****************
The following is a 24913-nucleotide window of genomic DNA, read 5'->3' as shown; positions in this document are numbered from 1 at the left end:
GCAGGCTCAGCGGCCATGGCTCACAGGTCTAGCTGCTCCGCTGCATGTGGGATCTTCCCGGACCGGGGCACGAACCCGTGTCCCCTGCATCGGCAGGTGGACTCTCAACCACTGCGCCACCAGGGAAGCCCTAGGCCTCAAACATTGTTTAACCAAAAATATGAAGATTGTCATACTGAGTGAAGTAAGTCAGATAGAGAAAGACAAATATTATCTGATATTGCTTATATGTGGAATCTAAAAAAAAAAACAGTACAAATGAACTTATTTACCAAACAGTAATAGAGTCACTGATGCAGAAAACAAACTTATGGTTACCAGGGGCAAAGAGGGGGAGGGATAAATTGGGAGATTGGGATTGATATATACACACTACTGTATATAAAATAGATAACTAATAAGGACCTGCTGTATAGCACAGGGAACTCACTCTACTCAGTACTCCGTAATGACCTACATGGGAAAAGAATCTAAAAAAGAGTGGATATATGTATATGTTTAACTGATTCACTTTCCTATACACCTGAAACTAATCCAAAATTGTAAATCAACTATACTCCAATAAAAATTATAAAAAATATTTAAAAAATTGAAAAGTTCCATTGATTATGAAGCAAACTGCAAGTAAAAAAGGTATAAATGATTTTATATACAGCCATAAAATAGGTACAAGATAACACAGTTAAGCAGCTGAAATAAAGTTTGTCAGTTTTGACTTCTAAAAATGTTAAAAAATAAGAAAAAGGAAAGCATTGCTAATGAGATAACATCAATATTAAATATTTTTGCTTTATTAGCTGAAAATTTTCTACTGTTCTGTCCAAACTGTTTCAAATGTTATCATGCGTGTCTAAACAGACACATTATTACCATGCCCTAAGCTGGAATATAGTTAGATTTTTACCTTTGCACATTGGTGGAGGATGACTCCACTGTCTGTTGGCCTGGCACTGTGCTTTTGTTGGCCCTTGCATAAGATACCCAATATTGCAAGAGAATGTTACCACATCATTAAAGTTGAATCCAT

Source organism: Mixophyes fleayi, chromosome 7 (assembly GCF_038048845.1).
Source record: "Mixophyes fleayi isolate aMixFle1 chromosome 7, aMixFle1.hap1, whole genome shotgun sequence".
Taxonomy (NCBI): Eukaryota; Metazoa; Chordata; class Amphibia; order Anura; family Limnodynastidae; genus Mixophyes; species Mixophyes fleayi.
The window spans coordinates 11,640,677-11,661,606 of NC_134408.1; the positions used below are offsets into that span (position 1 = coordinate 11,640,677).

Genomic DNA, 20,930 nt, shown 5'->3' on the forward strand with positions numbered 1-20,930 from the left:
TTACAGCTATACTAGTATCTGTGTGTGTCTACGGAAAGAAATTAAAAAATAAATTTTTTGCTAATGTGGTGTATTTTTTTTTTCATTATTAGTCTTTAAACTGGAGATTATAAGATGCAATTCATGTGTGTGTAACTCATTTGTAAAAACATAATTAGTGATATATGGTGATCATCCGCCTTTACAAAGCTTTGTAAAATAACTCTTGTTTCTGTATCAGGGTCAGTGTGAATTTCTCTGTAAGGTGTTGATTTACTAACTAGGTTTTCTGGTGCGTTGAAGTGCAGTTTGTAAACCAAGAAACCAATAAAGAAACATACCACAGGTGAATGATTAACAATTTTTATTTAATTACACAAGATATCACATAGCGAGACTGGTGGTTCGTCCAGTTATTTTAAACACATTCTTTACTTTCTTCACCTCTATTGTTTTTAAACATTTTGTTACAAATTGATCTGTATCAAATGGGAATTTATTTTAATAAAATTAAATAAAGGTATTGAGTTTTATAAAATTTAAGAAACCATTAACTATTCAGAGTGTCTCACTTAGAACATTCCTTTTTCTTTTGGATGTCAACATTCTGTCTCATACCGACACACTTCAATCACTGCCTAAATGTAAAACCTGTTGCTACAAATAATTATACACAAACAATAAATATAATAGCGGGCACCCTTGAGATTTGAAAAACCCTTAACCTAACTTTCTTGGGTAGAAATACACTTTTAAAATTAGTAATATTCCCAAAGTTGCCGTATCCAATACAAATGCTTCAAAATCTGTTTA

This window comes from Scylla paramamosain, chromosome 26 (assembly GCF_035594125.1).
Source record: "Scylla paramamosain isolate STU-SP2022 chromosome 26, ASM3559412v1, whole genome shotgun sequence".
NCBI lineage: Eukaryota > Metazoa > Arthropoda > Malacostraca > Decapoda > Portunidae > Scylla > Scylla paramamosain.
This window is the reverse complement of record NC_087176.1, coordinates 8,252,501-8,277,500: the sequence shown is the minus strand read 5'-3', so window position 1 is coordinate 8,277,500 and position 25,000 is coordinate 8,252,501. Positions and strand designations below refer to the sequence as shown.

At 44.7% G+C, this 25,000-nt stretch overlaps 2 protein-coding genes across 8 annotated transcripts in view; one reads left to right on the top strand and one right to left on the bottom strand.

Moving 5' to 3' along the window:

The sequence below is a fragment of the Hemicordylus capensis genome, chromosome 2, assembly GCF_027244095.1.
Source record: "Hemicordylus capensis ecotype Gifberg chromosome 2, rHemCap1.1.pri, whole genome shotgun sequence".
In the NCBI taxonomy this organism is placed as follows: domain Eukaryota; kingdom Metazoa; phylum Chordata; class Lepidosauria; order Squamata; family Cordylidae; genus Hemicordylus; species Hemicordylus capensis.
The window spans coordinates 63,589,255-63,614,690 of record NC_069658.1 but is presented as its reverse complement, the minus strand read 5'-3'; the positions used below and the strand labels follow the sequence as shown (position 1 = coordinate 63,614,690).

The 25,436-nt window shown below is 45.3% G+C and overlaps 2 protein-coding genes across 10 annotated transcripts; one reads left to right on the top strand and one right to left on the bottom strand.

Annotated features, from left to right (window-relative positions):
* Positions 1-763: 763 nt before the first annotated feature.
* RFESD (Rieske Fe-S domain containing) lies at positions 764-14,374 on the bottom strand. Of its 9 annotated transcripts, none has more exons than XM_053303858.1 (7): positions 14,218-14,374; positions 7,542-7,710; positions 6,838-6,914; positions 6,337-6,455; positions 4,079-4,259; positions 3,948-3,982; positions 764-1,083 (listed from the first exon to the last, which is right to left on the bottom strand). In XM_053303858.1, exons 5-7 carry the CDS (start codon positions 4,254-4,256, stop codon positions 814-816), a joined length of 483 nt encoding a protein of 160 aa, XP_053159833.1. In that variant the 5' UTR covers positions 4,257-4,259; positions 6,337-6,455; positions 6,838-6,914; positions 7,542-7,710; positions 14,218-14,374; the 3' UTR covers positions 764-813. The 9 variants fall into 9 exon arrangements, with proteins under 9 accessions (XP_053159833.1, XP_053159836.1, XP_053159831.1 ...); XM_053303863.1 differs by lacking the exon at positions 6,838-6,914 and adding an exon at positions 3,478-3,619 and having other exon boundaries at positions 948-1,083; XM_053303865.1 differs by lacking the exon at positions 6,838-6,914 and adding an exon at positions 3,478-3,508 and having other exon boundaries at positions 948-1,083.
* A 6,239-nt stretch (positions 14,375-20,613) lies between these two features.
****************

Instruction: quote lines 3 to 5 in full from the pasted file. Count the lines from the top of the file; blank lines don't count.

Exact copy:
Source organism: Mixophyes fleayi, chromosome 7 (assembly GCF_038048845.1).
Source record: "Mixophyes fleayi isolate aMixFle1 chromosome 7, aMixFle1.hap1, whole genome shotgun sequence".
Taxonomy (NCBI): Eukaryota; Metazoa; Chordata; class Amphibia; order Anura; family Limnodynastidae; genus Mixophyes; species Mixophyes fleayi.